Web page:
Even smaller churches boast at least basic children’s programs; most wouldn’t even dream of not having at least a few others. And this is the situation we find even in the smaller fundagelical churches that most strongly lambast the seeker-driven model; one rapidly gets the impression that what they’re objecting to isn’t the concept of meeting members’ needs, but the nature and number of services being offered and requested. The direction of that exchange rolls from members up to leaders rather than from the leaders themselves offering whatever they think best down to parishioners, who then are expected to damned well take it and shut up and be grateful they got anything at all.
Thom Rainer is railing about a social change that, like prosperity gospel, is starting to seep into even the most hardline, anti-seeker-oriented churches. One can hardly even imagine the outrage that a fundagelical pastor might feel upon realizing that he’s not so much a shepherd of sheep as a paid employee of people he may well see as entitled, pushy, unreasonable customers. But Mr. Rainer’s response to this situation is beyond-surreal: he advises parishioners to communicate more with their pastors about what they need and shames them for expecting their pastors to be mind readers.
The problem here is not the suggestion that communication is important. Hell, in an ideal world we would all be communicating with the people around us about what we need.
It’s that he’s not living in an ideal world and neither are the people looking up to him. He’s living instead in the world he and his fellow leaders have made.
And that world is not one where honesty can easily happen.
A Strange Inconsistency.
In “Seven Areas,” Thom Rainer is talking to a population of people who genuinely feel that they have a real live god living inside them who informs their thoughts and actions. This god is the epitome of love, mercy, forgiveness, and justice–and also a being of infinite jealousy, wrath, anger, and brutality.
Beauty… and danger.
Strangely, someone is far more likely to see the latter than the former from members of his tribe–and the more fervent those members are, it seems the more likely we are to see that side of them.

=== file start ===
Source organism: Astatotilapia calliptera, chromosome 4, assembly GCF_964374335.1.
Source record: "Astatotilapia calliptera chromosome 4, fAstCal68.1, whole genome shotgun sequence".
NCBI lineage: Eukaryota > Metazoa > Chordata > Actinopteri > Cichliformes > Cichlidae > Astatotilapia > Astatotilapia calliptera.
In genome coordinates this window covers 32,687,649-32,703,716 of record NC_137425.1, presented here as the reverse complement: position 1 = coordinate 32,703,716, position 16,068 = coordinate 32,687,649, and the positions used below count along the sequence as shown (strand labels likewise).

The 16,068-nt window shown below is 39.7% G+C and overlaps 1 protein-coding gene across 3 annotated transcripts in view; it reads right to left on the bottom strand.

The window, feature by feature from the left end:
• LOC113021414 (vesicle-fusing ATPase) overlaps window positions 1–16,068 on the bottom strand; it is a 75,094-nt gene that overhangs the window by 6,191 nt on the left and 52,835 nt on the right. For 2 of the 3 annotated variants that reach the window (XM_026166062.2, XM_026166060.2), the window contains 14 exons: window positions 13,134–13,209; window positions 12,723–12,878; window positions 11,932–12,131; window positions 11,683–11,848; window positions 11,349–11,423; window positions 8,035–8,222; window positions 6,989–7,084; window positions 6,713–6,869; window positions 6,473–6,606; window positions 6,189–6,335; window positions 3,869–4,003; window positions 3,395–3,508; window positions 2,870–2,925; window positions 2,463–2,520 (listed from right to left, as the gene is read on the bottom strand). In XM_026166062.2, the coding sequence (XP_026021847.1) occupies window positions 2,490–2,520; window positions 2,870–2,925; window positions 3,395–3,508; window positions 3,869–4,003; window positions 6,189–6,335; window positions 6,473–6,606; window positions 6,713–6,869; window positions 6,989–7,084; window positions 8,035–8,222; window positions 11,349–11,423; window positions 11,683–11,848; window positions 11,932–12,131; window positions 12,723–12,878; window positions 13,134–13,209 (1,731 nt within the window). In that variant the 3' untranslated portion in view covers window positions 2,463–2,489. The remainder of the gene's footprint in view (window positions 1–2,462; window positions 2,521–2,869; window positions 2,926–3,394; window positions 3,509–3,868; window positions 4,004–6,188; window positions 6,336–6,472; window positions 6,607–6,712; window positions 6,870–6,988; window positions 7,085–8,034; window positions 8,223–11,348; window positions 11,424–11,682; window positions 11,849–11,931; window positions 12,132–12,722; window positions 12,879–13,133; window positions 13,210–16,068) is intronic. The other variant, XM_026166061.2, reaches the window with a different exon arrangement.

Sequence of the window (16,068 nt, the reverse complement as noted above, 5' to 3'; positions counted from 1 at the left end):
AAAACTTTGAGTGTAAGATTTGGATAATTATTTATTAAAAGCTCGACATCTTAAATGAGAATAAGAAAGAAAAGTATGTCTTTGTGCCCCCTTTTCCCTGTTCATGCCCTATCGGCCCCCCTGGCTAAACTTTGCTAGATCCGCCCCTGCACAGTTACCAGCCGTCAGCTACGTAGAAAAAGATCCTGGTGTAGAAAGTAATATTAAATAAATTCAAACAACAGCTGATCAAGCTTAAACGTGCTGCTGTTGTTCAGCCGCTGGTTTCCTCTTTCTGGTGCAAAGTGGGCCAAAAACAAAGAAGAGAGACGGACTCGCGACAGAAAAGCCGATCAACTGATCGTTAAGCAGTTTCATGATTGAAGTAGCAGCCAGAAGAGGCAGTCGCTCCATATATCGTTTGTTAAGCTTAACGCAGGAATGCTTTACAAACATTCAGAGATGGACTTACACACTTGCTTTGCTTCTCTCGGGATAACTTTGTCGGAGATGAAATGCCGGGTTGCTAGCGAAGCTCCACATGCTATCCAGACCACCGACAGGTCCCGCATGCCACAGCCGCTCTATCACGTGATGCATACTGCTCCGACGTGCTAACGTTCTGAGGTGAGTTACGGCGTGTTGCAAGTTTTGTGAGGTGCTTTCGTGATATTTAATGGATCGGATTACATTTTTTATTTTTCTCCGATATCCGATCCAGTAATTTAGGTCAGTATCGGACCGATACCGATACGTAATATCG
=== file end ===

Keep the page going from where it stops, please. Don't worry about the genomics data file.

I wouldn’t blame a pastor for wondering why his parishioners, who seem so gung-ho about Jesus and sing so sweetly about him every Sunday, can possibly be so savage, petty, cruel, and nasty to everyone. I sure wondered that, and I wasn’t even ever more than a volunteer. And it’s not like non-Christians are shy these days about expressing our confusion about this weird hypocrisy–just yesterday in comments we were talking about an interesting link about how Christians have a reputation for not tipping restaurant waitstaff, and I don’t think it escaped anyone’s attention that many of the Christians commenting on that link were largely trying to rationalize their boorish behavior so they could keep doing it.
A few people on that link even commented about how disturbing it was that so many Christians had to be “challenged,” “shamed,” goaded, or otherwise socially-pressured to tip waitstaff. And it is disturbing. But what it is not is surprising. Something that really shouldn’t be any kind of struggle, something that ought to be a total no-brainer, is apparently completely beyond many Christians’ ability to grasp, but nobody’s really all that shocked when a Christian behaves that way.
When Christians are asked to grow a little empathy and treat others with kindness and decency, a great many of them are simply unable to do it. They react with pique and anger at the very idea that they should, and even greater pique and anger when other people criticize them for that glaring inability. Indeed, I get my most offended drive-by Christians on this blog when I level my most scathing criticisms at their tribe. (But notably, their outrage is confined to trying to get me to shut up, rather than on fixing the problem I’ve identified, which only makes their hypocrisy seem more glaring.)